2. 2. Executive summary • The Chartered Management Institute (CMI) is strongly supportive of the further education (FE) sector and welcomes Government’s proposals to give it more autonomy and flexibility, and to open up access for a greater number of people • We therefore welcome the widening of FE provision, especially in response to local demand and in collaboration with local and regional employers, but underline the importance of maintaining standards • We are keen for the FE sector to maintain its essential role in facilitating social mobility and providing learners of all ages with the opportunity to gain more skills, particularly employability skills • CMI and other professional bodies have an important role to play in collaborating with the FE sector and employers to ensure qualifications reflect employers’ needs, meet professional standards, provide professional recognition and provide continuing professional development (CPD) for learners • We are in favour of allowing specialist colleges to enter the market, eg. University Technical Colleges (UTCs). CMI is leading a group of professional bodies to work with UTCs to ensure that transferable professional skills are offered alongside technical skills, to help improve business performance as well as to develop learners’ employability skills • We welcome the proposal to introduce a parallel system of loans for FE as for the HE sector. This will allow learners to shape demand for courses, rather than the more supply-led system which currently exists. We also welcome the smoother path from FE to HE which may occur as a result of the introduction of FE loans • We are keen to emphasise the value of national occupational standards (NOS) which underpin the National Qualifications and Credit Framework and common professional standards and thereby ensure quality assurance. The NOS are important to ensure the consistency of qualifications and transferability across different sectors. The NOS are best developed by Sector Skills Councils and the relevant professional bodies in close collaboration with employers and relevant awarding bodies and providers • CMI supports streamlining the approval process for vocational qualifications, although we look forward to hearing more details on this. We are keen to ensure that reducing bureaucracy and complexity in the approval process does not lead to lower qualification standardsAbout CMIThe Chartered Management Institute is the only chartered professional body in the UK dedicated topromoting the highest standards of management and leadership excellence. CMI sets the standardthat others follow.As a membership organisation, CMI has been providing forward-thinking advice and support toindividuals and businesses for more than 50 years, and continues to give managers and leaders, andthe organisations they work in, the tools they need to improve their performance and make an impact.As well as equipping individuals with the skills, knowledge and experience to be excellent managersand leaders, CMI’s products and services support the development of management and leadershipexcellence across both public and private sector organisations.Through in-depth research and policy surveys of its 90,000 individual members CMI maintains itsposition as the premier authority on key management and leadership issues.CMI has an extensive network of approved centres around the UK, which are authorised to deliver ourqualifications. To date there are 680 centres, many of which are FE colleges. We therefore offer our 2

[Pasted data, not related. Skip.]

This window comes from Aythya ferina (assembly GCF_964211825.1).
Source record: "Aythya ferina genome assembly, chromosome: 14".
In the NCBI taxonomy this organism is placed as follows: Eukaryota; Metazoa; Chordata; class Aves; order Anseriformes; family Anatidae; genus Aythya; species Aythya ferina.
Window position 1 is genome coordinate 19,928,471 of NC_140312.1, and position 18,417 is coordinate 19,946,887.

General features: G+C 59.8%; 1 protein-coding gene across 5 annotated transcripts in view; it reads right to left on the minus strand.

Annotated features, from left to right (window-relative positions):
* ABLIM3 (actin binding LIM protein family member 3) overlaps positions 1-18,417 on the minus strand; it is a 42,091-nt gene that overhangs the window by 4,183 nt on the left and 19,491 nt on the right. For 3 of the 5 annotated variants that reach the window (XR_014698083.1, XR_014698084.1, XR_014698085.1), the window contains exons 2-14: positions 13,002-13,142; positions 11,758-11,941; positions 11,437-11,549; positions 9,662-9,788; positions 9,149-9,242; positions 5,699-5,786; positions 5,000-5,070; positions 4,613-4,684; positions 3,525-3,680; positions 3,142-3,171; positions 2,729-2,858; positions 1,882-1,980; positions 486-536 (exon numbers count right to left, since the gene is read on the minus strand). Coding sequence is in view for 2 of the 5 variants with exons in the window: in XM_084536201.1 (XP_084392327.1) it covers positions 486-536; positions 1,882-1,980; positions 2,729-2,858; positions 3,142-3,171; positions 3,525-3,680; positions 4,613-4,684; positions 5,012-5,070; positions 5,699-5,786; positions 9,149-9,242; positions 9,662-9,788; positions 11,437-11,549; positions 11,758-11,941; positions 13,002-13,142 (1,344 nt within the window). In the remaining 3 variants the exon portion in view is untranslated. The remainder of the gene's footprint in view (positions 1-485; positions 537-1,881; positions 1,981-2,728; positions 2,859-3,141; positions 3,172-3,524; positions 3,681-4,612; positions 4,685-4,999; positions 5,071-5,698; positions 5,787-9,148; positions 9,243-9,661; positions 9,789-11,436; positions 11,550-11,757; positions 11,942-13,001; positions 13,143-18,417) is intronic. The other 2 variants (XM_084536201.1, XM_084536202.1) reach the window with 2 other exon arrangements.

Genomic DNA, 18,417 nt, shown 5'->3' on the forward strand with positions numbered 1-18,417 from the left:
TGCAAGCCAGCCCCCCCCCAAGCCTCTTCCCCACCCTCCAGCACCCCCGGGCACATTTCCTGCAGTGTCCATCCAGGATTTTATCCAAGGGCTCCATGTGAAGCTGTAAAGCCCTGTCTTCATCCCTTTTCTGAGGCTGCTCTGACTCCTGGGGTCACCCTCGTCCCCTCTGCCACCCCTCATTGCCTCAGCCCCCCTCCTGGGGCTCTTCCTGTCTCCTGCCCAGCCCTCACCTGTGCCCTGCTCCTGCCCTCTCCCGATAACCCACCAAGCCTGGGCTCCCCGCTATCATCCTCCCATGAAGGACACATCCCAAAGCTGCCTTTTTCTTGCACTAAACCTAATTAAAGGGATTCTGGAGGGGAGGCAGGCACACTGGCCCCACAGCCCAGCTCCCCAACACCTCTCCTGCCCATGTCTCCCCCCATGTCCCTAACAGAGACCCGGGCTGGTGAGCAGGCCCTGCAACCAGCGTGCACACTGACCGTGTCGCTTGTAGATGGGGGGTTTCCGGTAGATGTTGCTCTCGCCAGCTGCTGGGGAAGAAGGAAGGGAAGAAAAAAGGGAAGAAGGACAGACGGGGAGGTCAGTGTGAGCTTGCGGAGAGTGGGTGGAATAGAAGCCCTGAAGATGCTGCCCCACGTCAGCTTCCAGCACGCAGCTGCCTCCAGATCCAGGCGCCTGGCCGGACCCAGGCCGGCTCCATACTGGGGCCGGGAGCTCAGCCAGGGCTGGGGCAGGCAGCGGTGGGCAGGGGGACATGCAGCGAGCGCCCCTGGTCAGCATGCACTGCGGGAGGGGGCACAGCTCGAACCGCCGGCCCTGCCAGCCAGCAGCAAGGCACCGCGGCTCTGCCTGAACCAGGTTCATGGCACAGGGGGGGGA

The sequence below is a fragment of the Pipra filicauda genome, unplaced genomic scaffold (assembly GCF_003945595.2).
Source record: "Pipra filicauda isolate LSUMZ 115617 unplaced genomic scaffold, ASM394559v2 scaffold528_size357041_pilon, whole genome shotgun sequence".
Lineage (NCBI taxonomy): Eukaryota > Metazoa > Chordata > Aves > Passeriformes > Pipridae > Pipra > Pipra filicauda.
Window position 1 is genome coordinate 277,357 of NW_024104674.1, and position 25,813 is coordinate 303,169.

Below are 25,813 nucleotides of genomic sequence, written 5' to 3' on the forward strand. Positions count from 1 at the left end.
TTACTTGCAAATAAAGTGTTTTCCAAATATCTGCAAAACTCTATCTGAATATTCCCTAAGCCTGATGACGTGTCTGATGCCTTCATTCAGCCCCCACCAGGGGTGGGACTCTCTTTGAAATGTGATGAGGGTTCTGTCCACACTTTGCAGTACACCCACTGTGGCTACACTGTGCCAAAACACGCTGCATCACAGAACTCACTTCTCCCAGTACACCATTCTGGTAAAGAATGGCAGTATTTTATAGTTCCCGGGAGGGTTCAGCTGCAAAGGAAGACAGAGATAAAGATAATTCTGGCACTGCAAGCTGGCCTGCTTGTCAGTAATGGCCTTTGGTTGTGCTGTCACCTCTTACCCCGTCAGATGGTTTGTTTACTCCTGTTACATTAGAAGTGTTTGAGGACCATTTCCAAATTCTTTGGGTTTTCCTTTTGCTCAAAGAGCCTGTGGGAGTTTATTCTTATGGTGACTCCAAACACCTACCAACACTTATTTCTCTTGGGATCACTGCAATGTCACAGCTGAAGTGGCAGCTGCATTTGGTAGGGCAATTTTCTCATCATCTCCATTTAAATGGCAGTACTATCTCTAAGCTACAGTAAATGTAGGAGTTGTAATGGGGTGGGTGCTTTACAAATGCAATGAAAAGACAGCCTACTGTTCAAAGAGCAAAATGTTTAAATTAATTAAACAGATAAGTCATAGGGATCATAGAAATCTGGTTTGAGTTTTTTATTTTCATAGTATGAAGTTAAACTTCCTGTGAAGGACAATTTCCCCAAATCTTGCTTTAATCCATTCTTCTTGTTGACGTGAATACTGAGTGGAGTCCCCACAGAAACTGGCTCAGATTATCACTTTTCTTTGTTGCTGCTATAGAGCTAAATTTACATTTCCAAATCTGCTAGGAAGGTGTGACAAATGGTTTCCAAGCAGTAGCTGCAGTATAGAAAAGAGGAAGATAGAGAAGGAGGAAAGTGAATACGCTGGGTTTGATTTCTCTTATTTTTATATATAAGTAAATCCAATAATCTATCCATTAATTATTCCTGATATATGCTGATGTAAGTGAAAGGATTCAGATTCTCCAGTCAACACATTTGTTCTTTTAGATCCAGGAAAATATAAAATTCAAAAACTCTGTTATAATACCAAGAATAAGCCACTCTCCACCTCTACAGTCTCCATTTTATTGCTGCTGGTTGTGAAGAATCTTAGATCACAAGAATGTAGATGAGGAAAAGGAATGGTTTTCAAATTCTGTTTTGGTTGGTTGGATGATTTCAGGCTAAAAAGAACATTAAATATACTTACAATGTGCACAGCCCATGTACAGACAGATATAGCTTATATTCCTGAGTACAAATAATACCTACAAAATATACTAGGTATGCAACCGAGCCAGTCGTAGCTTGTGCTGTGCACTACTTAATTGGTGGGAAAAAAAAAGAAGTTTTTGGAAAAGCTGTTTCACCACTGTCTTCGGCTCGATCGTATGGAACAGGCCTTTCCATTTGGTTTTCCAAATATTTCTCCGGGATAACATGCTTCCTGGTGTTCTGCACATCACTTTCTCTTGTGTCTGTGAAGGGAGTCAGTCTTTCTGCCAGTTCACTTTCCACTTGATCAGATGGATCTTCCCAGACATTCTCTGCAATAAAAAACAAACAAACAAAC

3. 3. qualifications to a wide range of FE learners through a flexible system of credit based learning units.We are also able to develop new qualifications in response to the needs of employers, such as theCMI Level 3 in Neighbourhood Management and the CMI Level 4 Certificate in Multi-Agency working.Specific commentsWe have responded to the issues raised in the consultation document and, where relevant, answeredspecific questions as set out at the end of the document.Section i - Vision for the FE landscape and shape of the sectorWe welcome BIS’s policy intentions of increasing delivery of high quality higher level qualifications,including at degree level, within FE colleges. We believe the FE sector has an increasingly importantrole to play in helping people improve their skills and find work, at a time when specific skills gaps stillexist.For example, in December 2008 the UK Commission for Employment and Skills (UKCES) publishedits first annual forecast1 on where future jobs will be created and identified management as by far thefastest growing occupation. By 2017, it estimates that the net requirement for new managers will be2.2m, with 802,000 additional management jobs created. The report concludes that the UK is atserious risk of not being able to meet this demand for management skills, highlighting managementas a high priority skills need for immediate action.Added to this is the Government’s ambitious Open Public Service programme, which represents astep change in the way public services are delivered towards a more collaborative and integratedsystem between the private, public and third sectors. The achievement of these goals for publicservices such as the NHS, police service, local and central government, and education, are alldependent on good management and leadership skills.Part of the challenge for the FE sector is, as the consultation document rightly acknowledges, “tomake itself more responsive to changing social and economic needs, with a more diverse set of high-quality providers who can constantly review their delivery models to ensure they are fit for purpose.”(page 13). An important part of this more flexible, focused FE sector is the creation of a network ofUniversity Technical Colleges, which CMI actively supports. We have set out below a brief descriptionof our involvement with UTCs and the JCB Academy, as an example of how a professional body canwork closely with other educational bodies and employers to deliver better vocational skills.CMI’s work with UTCsCurrently the CMI is leading the working group for Professional Bodies on behalf of the Baker DearingEducational Trust. We are working closely in partnership with the Trust to develop a platform acrossUTCs to test out different collaborative models, allowing the professional bodies to provide a sharedoffer for the “bridge” subjects.“Bridging skills” cover transferable employability skills, soft skills, management and leadership,finance, marketing, customer service, logistics, etc. We believe that they can make a valuablecontribution in terms of supporting the development and delivery of bridging skills and also to leverageemployer engagement through CMI membership. Many professional bodies are already working withschools at a number of different levels, but the new UTCs provide a unique opportunity to develop amore integrated approach. This approach recognises that it will potentially become problematic forschools if they are targeted by many different bodies all with separate propositions.The members of the Professional Body group include CMI, ACCA, RICS, CIPD, CILT, AAT, RAENG,ICAEW, ICSA.Higher level apprenticeshipsWe also support the policy intention of promoting specific training opportunities via partnershipsbetween employers or specialist providers. We have just completed the framework for a Level 5                                                            1 “Working Futures 2007 – 2017”. UKCES, December 2008 3